Safety, trucking groups blast ELD exemption bill for ag, livestock haulers


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The Advocates for Highway and Auto Safety and The Trucking Alliance, a coalition of trucking companies, have written senators asking them to oppose legislation introduced in May that would exempt livestock haulers from ELD requirements.

The bill, “The Transporting Livestock Across America Safely Act (S. 2938),” was introduced on May 23 by Sen. Benjamin Sasse (R-NE). In their letter, the two groups said the bill will do nothing for improving roadway safety and will just open the door to livestock drivers potentially driving for 24 hours or more with no breaks.

“We acknowledge that livestock haulers are unique, in that they are delivering live cargo; however, they are not the only carriers who haul time sensitive commodities,” the letter, signed by Catherine Chase, president of the Advocates for Highway and Auto Safety, and Lane Kidd, managing director of The Trucking Alliance,states. “Produce haulers, for example, use other legal means such as teams or relays to get their products to market safely and timely. Instead of exempting livestock haulers from this safety requirement, they should be encouraged to develop an answer to their logistics management issue. Regardless of commodities hauled, we should never sacrifice the safety of the general public sharing our highways or the truck drivers delivering them for the purpose of getting any product to market.”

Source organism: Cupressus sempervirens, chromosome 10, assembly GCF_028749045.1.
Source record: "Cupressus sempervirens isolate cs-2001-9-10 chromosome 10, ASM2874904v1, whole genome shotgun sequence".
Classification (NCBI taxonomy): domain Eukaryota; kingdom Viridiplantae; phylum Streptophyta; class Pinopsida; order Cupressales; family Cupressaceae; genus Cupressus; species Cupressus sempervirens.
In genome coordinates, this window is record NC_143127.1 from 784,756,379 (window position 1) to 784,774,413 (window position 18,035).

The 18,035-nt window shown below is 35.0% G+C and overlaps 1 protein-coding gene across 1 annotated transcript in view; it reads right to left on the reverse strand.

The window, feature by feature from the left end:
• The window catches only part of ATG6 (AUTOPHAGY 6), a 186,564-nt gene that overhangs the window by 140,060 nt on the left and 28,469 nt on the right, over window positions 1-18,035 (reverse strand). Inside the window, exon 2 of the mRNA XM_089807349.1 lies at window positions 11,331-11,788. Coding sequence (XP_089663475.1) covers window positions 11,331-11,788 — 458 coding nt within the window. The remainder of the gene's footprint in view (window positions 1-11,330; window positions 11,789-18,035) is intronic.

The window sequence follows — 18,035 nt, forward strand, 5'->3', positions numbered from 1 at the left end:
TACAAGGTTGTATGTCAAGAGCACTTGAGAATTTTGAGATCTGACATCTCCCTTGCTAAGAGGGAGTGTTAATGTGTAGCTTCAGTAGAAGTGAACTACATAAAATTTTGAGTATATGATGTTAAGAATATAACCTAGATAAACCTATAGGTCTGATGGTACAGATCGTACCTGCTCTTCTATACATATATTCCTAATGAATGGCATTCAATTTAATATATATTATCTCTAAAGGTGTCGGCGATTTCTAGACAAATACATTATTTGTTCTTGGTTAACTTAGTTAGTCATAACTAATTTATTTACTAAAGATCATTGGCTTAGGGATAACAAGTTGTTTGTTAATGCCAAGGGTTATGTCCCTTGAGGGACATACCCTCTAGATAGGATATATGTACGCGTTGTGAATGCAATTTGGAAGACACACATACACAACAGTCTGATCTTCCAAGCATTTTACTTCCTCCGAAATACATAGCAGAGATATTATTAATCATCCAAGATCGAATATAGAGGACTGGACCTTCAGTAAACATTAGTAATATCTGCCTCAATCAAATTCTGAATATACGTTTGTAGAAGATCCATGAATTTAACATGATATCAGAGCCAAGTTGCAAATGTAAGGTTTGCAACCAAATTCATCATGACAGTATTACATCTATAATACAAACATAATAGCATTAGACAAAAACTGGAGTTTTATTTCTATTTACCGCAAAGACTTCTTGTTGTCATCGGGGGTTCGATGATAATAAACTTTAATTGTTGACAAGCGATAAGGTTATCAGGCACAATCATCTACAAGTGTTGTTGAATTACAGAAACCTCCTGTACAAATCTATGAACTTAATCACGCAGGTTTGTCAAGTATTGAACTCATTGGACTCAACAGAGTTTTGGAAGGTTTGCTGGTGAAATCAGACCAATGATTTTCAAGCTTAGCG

The bill would exempt much of the time a livestock driver spends not driving from their official on-duty time. It would apply to “a driver transporting livestock (as defined in section 602 of the Agricultural Act of 1949 (7 U.S.C. 1471)) or insects within a 300 air-mile radius from the point at which the on-duty time of the driver begins with respect to the trip.”

Safety, trucking groups blast ELD exemption bill for ag, livestock haulers